• Students to integrate and apply concepts learned through program at an advanced level to clients and families
    • Placements will be within the Southwest geographic area
    • Course Outline

Level 5: January to April

Students will enter the fifth level ready to apply knowledge in their integrative practicum experiences where they will spend 456 hours working alongside a nurse preceptor preparing them to enter the profession as a novice registered nurse.

Professional Practice Courses

  • Nursing 4461X – Professional Practice: Integrative Practicum
    • Preceptored placement; hours vary depending on preceptor’s schedule (12-hour shifts, days, evenings, nights, weekends are possible)
    • Placements available in diverse placements settings (primary care, acute care, tertiary care, long term care, community) within the entire Southwest LHIN
    • Purpose is to gain proficiency in experience gained throughout program and demonstrate evidence informed practice to meet the entry to practice CNO competencies
    • Course Outline

Curriculum for students entering program Fall 2021 or prior

Level 1: September to December

Students will begin to gain an understanding of the philosophical, theoretical and ethical foundations of the nursing profession and nursing practice. Concepts such as health promotion, relational practice, social determinants of health, social justice, and person-centered collaborative care are emphasized. First level students will spend four hours per week in clinical laboratory settings learning and applying introductory health assessment techniques necessary to begin the process of developing clinical judgment as a nurse.

Theory-Based Courses

Professional Practice Courses

  • Nursing 1225A – Health Assessment (Lab-based course)

Level 2: January to April

Students will build upon their knowledge from first level and gain deeper insights and experience with families/community populations. Concepts related to mental health care as well as application of principles in simulation are experienced. Students spend additional time in the clinical laboratory learning more advanced techniques related to aseptic technique and medication administration. An introduction to health informatics in nursing is also explored.

Theory-Based Courses

  • Nursing 2240G – Introduction to Health Informatics in Nursing

Professional Practice Courses

  • Nursing 2500S/T – Professional Practice: Medication Administration ( Lab-based course)
  • Nursing 2660S/T – Professional Practice: Mental Health (Simulation-based course)

Level 3: May to July

A deeper focus on acute and chronic healthcare considerations will be discussed by students in theory, the clinical laboratory and simulation environment, as well as the professional practice setting in acute care units such as medicine, surgery, and orthopedics. Research methodologies, and evidence-informed practice in nursing are also emphasized throughout this level.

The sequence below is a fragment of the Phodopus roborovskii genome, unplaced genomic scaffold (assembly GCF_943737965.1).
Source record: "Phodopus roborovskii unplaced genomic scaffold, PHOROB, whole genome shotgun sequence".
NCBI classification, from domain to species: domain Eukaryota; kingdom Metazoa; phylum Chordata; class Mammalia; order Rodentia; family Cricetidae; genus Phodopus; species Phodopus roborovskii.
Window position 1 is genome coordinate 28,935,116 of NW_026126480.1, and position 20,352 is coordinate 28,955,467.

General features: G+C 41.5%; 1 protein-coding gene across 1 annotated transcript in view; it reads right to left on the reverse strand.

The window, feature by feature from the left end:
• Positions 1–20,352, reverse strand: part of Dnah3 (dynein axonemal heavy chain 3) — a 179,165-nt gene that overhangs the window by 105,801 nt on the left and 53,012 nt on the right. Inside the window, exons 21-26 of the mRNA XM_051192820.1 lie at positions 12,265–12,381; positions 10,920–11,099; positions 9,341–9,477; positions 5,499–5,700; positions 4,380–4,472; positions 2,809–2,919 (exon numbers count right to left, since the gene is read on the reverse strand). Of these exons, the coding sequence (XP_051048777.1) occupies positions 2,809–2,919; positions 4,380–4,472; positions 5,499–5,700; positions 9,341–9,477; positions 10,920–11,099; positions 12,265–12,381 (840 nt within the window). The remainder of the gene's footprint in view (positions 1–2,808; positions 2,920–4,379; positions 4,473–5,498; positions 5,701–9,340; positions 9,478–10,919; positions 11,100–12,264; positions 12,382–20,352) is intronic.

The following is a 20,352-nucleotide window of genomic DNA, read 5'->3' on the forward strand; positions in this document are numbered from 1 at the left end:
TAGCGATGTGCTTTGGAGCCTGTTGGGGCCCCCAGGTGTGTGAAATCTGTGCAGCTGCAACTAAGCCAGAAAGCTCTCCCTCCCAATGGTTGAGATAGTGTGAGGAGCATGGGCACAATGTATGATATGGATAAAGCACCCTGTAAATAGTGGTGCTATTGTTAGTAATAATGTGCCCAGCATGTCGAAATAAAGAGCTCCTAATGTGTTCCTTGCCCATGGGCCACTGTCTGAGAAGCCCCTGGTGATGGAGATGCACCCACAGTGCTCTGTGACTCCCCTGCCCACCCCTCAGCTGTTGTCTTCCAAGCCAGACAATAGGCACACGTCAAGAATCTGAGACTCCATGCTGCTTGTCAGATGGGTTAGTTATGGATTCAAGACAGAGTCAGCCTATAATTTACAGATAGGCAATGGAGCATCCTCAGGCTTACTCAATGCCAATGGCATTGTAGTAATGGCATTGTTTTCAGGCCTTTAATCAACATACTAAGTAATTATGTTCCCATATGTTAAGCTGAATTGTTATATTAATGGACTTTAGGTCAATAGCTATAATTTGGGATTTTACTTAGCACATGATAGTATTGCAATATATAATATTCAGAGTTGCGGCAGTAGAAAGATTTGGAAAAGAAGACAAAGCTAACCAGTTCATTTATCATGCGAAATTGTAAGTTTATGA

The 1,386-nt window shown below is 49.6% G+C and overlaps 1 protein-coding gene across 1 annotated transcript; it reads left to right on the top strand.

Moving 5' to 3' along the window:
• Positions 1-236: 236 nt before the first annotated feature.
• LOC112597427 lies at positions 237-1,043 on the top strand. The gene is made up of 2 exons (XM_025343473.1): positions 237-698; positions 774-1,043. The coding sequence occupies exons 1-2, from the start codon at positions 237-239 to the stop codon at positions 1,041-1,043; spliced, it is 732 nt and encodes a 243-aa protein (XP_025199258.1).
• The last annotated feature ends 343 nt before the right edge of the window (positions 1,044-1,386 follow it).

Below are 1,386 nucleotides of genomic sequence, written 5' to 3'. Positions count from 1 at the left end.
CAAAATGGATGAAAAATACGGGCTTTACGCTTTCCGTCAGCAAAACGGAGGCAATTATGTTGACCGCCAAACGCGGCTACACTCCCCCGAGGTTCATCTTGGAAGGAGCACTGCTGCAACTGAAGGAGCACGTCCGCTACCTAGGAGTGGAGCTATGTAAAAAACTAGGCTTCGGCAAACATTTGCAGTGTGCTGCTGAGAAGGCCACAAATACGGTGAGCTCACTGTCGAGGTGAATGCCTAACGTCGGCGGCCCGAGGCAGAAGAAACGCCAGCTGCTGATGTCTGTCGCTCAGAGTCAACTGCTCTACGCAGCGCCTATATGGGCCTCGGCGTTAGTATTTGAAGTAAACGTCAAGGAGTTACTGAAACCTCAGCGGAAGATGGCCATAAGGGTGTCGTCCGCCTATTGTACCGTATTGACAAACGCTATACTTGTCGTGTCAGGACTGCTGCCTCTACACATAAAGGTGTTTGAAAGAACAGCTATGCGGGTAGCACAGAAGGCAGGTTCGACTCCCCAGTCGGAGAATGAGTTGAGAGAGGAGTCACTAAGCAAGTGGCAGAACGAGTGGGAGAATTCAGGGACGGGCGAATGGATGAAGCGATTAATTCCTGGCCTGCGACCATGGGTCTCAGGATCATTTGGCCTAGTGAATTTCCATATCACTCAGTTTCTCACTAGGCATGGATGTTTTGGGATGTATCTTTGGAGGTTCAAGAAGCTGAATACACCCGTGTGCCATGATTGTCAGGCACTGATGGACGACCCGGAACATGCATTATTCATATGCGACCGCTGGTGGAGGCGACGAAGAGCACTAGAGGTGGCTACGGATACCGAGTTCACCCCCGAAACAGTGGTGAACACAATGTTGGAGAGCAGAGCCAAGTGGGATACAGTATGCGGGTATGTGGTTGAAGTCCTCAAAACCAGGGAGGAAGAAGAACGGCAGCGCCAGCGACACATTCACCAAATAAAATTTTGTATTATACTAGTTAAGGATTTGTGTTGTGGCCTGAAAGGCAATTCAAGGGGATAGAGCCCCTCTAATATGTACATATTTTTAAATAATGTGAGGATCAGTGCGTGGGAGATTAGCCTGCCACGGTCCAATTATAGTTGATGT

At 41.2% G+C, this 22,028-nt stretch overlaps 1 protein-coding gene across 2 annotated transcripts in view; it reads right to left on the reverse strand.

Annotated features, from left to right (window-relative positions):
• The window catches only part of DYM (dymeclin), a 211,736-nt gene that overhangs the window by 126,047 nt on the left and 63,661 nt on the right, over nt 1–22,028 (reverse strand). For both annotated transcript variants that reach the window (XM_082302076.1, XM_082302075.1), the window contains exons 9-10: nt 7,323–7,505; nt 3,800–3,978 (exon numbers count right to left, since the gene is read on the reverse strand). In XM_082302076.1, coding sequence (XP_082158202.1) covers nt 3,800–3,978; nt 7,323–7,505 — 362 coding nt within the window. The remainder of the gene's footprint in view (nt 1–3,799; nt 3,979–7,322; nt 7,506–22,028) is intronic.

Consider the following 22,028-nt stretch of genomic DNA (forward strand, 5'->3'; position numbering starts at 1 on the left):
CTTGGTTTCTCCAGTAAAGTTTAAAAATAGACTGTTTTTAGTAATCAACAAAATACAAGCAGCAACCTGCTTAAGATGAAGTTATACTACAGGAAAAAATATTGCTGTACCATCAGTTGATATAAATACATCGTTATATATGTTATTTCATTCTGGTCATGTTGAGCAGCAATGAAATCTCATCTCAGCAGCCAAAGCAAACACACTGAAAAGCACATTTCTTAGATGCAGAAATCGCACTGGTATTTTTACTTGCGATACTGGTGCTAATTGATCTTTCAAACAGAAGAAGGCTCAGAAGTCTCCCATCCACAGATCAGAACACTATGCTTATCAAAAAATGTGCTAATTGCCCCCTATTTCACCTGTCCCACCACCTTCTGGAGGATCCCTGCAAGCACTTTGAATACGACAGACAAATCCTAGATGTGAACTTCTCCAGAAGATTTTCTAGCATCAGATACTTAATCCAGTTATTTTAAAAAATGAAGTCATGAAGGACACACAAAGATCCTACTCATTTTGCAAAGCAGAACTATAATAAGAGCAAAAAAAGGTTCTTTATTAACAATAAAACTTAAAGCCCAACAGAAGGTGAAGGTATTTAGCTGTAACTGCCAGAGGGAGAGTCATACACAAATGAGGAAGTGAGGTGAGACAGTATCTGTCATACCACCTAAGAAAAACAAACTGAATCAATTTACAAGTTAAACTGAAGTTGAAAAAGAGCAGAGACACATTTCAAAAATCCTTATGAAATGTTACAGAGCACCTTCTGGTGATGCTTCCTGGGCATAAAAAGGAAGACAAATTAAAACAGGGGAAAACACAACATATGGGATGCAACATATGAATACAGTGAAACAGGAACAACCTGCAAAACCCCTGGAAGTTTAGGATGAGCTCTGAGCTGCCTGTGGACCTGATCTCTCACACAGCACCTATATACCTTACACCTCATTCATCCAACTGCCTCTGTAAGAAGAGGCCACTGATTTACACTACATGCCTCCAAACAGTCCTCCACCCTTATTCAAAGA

Theory-Based Courses

Professional Practice Courses

  • Nursing 3700Q – Professional Practice I: Clients with Health Challenges (Lab-based course)
  • Nursing 3800Q – Professional Practice II: Clients with Health Challenges (Simulation-based course)
  • Nursing 3900B –  Professional Practice III: Clients with Health Challenges
    • Students will apply knowledge gained in past year of the program to understand the nature of illness, healthcare system, inter-professional collaboration and variety of nursing roles and responsibilities
    • Placements will be within the Southwest geographic area
    • Course Outline

Level 4: September to December

Students will begin to consolidate their knowledge in classes that explore ethical theories and the legal aspects of nurses’ role, nursing regulation and practice standards, social justice, leadership and advocacy. Students will examine the role of the nurse in shaping and influencing future directions in health and health care related to economics, technology innovation, power, and policy. Advanced clinical concepts are explored with a deeper understanding and application of clinical judgment in theoretical courses, as well as in professional practice placements.

Theory-Based Courses

  • Nursing 4320A – Professional, Ethical and Legal Obligations: A Critical Approach
  • Nursing 4400A – Advanced Concepts for Professional Practice
  • Nursing 4440A – Future Directions for Nursing & Health Care

Professional Practice

  • Nursing 4410A – Professional Practice: Clients with Complex Health Challenges

Level 5: January to April

Students will enter the fifth level ready to apply knowledge in their integrative practicum experiences where they will spend 456 hours working alongside a nurse preceptor preparing them to enter the profession as a novice registered nurse.

Professional Practice Courses

  • Nursing 4461X – Professional Practice: Integrative Practicum
    • Preceptored placement; hours vary depending on preceptor’s schedule (12-hour shifts, days, evenings, nights, weekends are possible)
    • Placements available in diverse placements settings (primary care, acute care, tertiary care, long term care, community) within the entire Southwest LHIN
    • Purpose is to gain proficiency in experience gained throughout program and demonstrate evidence informed practice to meet the entry to practice CNO competencies
    • Course Outline